Manuel Domingo and Julia Carreras, students of Nursing at CEU Cardenal Herrera University in Castellón, are the first students of the University to benefit from the summer placement offered by King’s College London under the agreement signed between CEU Valencia and the hospital giant.
Julia is in the Lonsdale room for four weeks, specializing in the treatment of cystic fibrosis and other respiratory diseases. Her role consists of accompanying the nurses during the day, helping to check vital signs, the distribution of medication and attending to the patients with whatever they need.
The future nurse has already had the opportunity to see the differences between the Spanish and British healthcare systems.
“In Spain, students can perform more tasks and techniques, but here care is more closely aligned with the patients and they are treated in a more personalised way,” he explains. “In fact, Julia continues, the first week was a bit disconcerting.”
In addition to this unfamiliarity there is the complexity of the language, since, as the student explains, “although you can speak English, it is very different dealing with a group of different people all talking at the same time, each with a different accent and using vocabulary which you’re not used to.”
But in spite of these initial difficulties, the Nursing student at CEU UCH in Castellón very much appreciates her experiences. “Since I started the Degree in Nursing I have been aware that going to work abroad was a possibility, so I applied for this placement as soon as they told us about it at CEU Castellón,” she says. And continues:
“If in the future I decide to come and work in England, this experience will be very valuable to me, since I am being allowed to develop a level of technical English that I could not get in Spain, and it is giving me an initial impression of how the work is here.”
In addition, even if her future career does not take her to London, she is very clear that the placement has been an important learning process: “Knowing how people work in different places and learning from each other’s strengths and weaknesses will turn me into a better professional, therefore I am very happy that I have taken advantage of this experience,” she concludes.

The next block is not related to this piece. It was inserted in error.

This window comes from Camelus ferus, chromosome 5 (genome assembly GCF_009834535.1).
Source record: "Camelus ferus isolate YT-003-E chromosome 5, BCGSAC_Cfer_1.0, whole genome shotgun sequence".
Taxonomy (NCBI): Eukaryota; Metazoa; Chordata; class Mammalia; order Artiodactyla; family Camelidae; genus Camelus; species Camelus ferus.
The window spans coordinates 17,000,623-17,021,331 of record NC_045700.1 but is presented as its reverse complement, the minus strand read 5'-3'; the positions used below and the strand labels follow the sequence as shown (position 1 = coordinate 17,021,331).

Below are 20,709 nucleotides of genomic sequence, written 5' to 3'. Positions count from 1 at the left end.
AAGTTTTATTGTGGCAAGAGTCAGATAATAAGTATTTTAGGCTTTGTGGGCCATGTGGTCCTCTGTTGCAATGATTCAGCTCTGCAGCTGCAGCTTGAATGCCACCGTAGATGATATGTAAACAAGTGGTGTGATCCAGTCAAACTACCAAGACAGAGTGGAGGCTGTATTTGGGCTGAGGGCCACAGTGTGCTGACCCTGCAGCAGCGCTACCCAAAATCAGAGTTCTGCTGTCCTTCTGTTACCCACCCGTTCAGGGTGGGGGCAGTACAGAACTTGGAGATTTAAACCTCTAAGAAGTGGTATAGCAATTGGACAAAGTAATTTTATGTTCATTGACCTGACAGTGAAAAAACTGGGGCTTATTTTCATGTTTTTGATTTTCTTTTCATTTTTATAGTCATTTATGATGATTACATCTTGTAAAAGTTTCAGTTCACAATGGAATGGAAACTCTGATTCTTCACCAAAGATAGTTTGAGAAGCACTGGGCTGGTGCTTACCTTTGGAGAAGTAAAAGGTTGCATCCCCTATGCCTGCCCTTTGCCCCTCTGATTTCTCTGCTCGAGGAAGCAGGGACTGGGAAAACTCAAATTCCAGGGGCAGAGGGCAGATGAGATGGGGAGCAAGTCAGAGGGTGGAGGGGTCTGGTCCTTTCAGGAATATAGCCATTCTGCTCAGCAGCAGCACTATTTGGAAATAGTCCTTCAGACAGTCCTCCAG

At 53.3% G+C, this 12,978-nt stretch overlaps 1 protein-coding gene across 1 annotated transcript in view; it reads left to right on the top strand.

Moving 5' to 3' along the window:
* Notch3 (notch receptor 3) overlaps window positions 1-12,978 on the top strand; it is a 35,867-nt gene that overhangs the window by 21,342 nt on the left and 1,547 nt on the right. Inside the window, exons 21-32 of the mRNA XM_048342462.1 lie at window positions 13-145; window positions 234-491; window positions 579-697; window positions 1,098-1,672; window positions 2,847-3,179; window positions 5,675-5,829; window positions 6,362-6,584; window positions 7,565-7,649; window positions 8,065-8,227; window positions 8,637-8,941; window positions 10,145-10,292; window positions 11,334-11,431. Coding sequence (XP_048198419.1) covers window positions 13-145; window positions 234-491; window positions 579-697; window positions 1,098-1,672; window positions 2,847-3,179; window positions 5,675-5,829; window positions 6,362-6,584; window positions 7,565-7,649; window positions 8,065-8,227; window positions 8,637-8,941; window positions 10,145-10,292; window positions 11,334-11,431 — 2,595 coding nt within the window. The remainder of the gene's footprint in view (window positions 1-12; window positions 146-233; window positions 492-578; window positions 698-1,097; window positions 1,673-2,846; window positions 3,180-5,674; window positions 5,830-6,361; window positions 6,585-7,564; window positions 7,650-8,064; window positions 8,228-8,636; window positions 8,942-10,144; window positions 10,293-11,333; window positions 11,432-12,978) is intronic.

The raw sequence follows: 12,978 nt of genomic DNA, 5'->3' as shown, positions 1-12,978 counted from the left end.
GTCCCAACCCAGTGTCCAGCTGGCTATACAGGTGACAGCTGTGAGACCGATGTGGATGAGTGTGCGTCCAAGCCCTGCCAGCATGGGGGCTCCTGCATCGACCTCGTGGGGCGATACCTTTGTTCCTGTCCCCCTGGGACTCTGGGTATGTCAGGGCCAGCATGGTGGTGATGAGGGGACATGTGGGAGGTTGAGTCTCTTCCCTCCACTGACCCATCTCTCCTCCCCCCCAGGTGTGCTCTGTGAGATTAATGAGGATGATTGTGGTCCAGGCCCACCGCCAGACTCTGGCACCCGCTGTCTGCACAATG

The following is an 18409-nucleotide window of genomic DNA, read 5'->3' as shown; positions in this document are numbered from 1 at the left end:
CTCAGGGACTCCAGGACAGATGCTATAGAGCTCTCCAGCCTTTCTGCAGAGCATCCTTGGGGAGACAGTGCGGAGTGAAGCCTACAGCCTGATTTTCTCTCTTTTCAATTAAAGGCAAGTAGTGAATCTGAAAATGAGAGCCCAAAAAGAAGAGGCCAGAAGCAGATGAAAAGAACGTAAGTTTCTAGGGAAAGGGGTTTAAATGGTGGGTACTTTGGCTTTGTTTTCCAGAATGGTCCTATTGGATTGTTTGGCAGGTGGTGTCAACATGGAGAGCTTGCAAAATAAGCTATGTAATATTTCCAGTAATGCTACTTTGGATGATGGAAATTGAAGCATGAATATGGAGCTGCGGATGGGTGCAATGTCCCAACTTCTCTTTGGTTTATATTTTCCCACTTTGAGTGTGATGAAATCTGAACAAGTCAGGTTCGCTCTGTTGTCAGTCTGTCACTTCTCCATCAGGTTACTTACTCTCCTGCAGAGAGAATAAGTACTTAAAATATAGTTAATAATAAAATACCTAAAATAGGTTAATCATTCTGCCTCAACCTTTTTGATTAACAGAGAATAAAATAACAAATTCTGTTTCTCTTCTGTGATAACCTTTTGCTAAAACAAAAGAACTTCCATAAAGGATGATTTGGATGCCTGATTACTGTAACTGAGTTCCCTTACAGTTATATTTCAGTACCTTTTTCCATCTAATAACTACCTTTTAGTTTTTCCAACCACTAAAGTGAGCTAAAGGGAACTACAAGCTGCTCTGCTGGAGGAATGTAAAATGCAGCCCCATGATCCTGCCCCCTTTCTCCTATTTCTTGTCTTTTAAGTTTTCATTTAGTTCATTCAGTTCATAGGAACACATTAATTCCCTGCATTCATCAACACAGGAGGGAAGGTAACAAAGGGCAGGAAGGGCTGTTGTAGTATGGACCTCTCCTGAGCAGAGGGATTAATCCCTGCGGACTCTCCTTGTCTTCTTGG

As for Manuel Domingo, he is doing his placement at the Mary Ray Ward Unit, which cares for patients on their admission whilst it is decided which ward they should be sent to for the correct treatment.
The nursing student is also very satisfied with the training opportunity offered by King’s College London and CEU UCH. It is an opportunity that the student considers unique, both in terms of work, since it allows you to see first-hand how nursing works in the UK, as well as personally, “since it means being in an environment, with a language, habits and a way of being that is not yours, which makes you mature and teaches you a lesson in humbleness.” And the thing is, the student confesses, his first days were “horrendous”, “because I did not understand anything and I felt tremendously alone,” he explains. A feeling that the student, who already has friends among the staff and patients, overcame in a short period of time.
Manuel, like Julia, is surprised about the role that nurses have in the UK; it is focused on meeting the needs of the patient. “Here the family member is not allowed to stay with the patient outside visiting hours, and if the patient feels alone and needs to talk, the nurses or the doctors themselves leave their jobs and stay with them,” he says.
Although Manuel’s does not expect to go to London as soon as he finishes his degree, he does not rule it out and, in any case, his message is clear:
“I recommend my peers try to benefit from this opportunity in order to gain different points of view on patient care, which together with what we learn during our degree and the placements, makes you a better nursing professional.”